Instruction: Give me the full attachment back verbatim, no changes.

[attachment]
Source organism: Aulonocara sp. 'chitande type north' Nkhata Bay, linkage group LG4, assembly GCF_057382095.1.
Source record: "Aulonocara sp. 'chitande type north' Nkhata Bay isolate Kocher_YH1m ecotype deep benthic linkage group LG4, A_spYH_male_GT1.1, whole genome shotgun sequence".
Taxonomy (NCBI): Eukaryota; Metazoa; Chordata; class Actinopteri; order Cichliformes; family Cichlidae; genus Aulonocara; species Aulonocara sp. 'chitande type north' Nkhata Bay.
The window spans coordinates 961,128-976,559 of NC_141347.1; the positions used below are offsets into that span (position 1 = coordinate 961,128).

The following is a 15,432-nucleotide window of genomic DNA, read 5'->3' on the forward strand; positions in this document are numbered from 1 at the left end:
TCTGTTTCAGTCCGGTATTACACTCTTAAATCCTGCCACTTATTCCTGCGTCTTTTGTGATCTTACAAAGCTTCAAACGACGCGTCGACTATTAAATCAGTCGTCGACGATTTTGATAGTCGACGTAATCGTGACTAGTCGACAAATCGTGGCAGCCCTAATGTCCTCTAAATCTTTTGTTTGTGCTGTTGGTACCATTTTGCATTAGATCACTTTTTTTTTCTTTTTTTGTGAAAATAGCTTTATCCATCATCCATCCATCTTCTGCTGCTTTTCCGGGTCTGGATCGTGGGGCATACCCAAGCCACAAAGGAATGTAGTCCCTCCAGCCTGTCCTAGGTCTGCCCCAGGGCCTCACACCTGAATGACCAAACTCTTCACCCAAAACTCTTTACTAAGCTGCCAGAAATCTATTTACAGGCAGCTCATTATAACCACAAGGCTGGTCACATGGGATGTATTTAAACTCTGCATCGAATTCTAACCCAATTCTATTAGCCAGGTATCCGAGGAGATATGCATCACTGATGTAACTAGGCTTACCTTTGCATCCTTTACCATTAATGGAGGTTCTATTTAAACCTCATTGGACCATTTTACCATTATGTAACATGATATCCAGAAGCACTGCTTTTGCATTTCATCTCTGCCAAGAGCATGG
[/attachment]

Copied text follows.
Source organism: Aulonocara sp. 'chitande type north' Nkhata Bay, linkage group LG4, assembly GCF_057382095.1.
Source record: "Aulonocara sp. 'chitande type north' Nkhata Bay isolate Kocher_YH1m ecotype deep benthic linkage group LG4, A_spYH_male_GT1.1, whole genome shotgun sequence".
Taxonomy (NCBI): Eukaryota; Metazoa; Chordata; class Actinopteri; order Cichliformes; family Cichlidae; genus Aulonocara; species Aulonocara sp. 'chitande type north' Nkhata Bay.
The window spans coordinates 961,128-976,559 of NC_141347.1; the positions used below are offsets into that span (position 1 = coordinate 961,128).

The following is a 15,432-nucleotide window of genomic DNA, read 5'->3' on the forward strand; positions in this document are numbered from 1 at the left end:
TCTGTTTCAGTCCGGTATTACACTCTTAAATCCTGCCACTTATTCCTGCGTCTTTTGTGATCTTACAAAGCTTCAAACGACGCGTCGACTATTAAATCAGTCGTCGACGATTTTGATAGTCGACGTAATCGTGACTAGTCGACAAATCGTGGCAGCCCTAATGTCCTCTAAATCTTTTGTTTGTGCTGTTGGTACCATTTTGCATTAGATCACTTTTTTTTTCTTTTTTTGTGAAAATAGCTTTATCCATCATCCATCCATCTTCTGCTGCTTTTCCGGGTCTGGATCGTGGGGCATACCCAAGCCACAAAGGAATGTAGTCCCTCCAGCCTGTCCTAGGTCTGCCCCAGGGCCTCACACCTGAATGACCAAACTCTTCACCCAAAACTCTTTACTAAGCTGCCAGAAATCTATTTACAGGCAGCTCATTATAACCACAAGGCTGGTCACATGGGATGTATTTAAACTCTGCATCGAATTCTAACCCAATTCTATTAGCCAGGTATCCGAGGAGATATGCATCACTGATGTAACTAGGCTTACCTTTGCATCCTTTACCATTAATGGAGGTTCTATTTAAACCTCATTGGACCATTTTACCATTATGTAACATGATATCCAGAAGCACTGCTTTTGCATTTCATCTCTGCCAAGAGCATGG